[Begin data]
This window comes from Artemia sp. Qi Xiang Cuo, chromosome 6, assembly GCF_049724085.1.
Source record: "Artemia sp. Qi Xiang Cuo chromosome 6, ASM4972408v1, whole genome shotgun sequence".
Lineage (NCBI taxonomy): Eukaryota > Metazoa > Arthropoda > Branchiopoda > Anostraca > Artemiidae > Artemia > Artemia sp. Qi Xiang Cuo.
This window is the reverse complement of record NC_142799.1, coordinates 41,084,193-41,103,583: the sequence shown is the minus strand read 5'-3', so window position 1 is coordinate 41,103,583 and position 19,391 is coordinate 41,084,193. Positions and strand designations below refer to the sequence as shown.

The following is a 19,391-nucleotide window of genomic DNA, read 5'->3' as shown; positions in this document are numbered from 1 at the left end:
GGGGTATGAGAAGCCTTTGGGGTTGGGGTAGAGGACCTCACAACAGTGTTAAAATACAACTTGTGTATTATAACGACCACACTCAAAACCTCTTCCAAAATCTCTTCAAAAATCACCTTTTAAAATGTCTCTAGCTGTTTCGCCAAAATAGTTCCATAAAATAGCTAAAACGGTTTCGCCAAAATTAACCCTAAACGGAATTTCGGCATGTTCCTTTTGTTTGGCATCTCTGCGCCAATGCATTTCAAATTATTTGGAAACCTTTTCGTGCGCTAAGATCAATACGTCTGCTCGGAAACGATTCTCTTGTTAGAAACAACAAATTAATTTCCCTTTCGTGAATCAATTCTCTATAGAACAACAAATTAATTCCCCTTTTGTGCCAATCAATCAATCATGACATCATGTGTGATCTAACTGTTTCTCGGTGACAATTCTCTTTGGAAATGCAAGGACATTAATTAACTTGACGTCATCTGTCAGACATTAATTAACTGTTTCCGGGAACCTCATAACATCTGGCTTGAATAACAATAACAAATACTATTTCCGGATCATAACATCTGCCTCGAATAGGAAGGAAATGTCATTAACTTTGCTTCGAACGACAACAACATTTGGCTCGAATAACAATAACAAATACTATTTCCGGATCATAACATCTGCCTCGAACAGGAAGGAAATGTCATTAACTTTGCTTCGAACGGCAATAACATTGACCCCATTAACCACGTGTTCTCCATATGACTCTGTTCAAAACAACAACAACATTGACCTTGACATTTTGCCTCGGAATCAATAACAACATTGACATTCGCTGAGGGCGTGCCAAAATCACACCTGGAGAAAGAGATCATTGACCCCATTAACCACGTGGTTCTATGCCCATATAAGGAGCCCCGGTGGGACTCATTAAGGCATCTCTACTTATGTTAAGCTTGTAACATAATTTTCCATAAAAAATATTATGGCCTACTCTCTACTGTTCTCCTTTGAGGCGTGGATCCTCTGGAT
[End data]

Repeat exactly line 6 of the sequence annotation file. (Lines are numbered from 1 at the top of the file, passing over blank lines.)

GGGGTATGAGAAGCCTTTGGGGTTGGGGTAGAGGACCTCACAACAGTGTTAAAATACAACTTGTGTATTATAACGACCACACTCAAAACCTCTTCCAAAATCTCTTCAAAAATCACCTTTTAAAATGTCTCTAGCTGTTTCGCCAAAATAGTTCCATAAAATAGCTAAAACGGTTTCGCCAAAATTAACCCTAAACGGAATTTCGGCATGTTCCTTTTGTTTGGCATCTCTGCGCCAATGCATTTCAAATTATTTGGAAACCTTTTCGTGCGCTAAGATCAATACGTCTGCTCGGAAACGATTCTCTTGTTAGAAACAACAAATTAATTTCCCTTTCGTGAATCAATTCTCTATAGAACAACAAATTAATTCCCCTTTTGTGCCAATCAATCAATCATGACATCATGTGTGATCTAACTGTTTCTCGGTGACAATTCTCTTTGGAAATGCAAGGACATTAATTAACTTGACGTCATCTGTCAGACATTAATTAACTGTTTCCGGGAACCTCATAACATCTGGCTTGAATAACAATAACAAATACTATTTCCGGATCATAACATCTGCCTCGAATAGGAAGGAAATGTCATTAACTTTGCTTCGAACGACAACAACATTTGGCTCGAATAACAATAACAAATACTATTTCCGGATCATAACATCTGCCTCGAACAGGAAGGAAATGTCATTAACTTTGCTTCGAACGGCAATAACATTGACCCCATTAACCACGTGTTCTCCATATGACTCTGTTCAAAACAACAACAACATTGACCTTGACATTTTGCCTCGGAATCAATAACAACATTGACATTCGCTGAGGGCGTGCCAAAATCACACCTGGAGAAAGAGATCATTGACCCCATTAACCACGTGGTTCTATGCCCATATAAGGAGCCCCGGTGGGACTCATTAAGGCATCTCTACTTATGTTAAGCTTGTAACATAATTTTCCATAAAAAATATTATGGCCTACTCTCTACTGTTCTCCTTTGAGGCGTGGATCCTCTGGAT